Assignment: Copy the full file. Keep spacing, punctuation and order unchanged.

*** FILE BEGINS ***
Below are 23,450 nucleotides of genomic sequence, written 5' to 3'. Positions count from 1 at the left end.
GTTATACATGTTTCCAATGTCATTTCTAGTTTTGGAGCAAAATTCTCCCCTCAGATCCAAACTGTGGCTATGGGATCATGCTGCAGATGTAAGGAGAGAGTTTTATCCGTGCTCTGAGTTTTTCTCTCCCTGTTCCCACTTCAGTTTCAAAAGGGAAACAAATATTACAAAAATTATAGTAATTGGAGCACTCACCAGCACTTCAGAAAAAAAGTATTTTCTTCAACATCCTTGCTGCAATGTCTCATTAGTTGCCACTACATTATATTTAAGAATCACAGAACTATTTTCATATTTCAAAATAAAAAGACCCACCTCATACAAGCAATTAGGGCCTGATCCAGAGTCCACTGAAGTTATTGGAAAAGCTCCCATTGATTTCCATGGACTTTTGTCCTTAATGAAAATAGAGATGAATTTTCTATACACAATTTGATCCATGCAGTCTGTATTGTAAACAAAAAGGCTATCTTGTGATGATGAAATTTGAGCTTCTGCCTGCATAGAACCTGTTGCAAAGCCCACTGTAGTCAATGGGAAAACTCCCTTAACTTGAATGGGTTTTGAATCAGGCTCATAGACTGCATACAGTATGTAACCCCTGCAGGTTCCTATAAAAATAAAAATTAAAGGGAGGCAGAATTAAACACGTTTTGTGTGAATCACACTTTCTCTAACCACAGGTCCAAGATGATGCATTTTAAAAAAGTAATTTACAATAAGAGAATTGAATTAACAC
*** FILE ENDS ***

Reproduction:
Below are 23,450 nucleotides of genomic sequence, written 5' to 3'. Positions count from 1 at the left end.
GTTATACATGTTTCCAATGTCATTTCTAGTTTTGGAGCAAAATTCTCCCCTCAGATCCAAACTGTGGCTATGGGATCATGCTGCAGATGTAAGGAGAGAGTTTTATCCGTGCTCTGAGTTTTTCTCTCCCTGTTCCCACTTCAGTTTCAAAAGGGAAACAAATATTACAAAAATTATAGTAATTGGAGCACTCACCAGCACTTCAGAAAAAAAGTATTTTCTTCAACATCCTTGCTGCAATGTCTCATTAGTTGCCACTACATTATATTTAAGAATCACAGAACTATTTTCATATTTCAAAATAAAAAGACCCACCTCATACAAGCAATTAGGGCCTGATCCAGAGTCCACTGAAGTTATTGGAAAAGCTCCCATTGATTTCCATGGACTTTTGTCCTTAATGAAAATAGAGATGAATTTTCTATACACAATTTGATCCATGCAGTCTGTATTGTAAACAAAAAGGCTATCTTGTGATGATGAAATTTGAGCTTCTGCCTGCATAGAACCTGTTGCAAAGCCCACTGTAGTCAATGGGAAAACTCCCTTAACTTGAATGGGTTTTGAATCAGGCTCATAGACTGCATACAGTATGTAACCCCTGCAGGTTCCTATAAAAATAAAAATTAAAGGGAGGCAGAATTAAACACGTTTTGTGTGAATCACACTTTCTCTAACCACAGGTCCAAGATGATGCATTTTAAAAAAGTAATTTACAATAAGAGAATTGAATTAACAC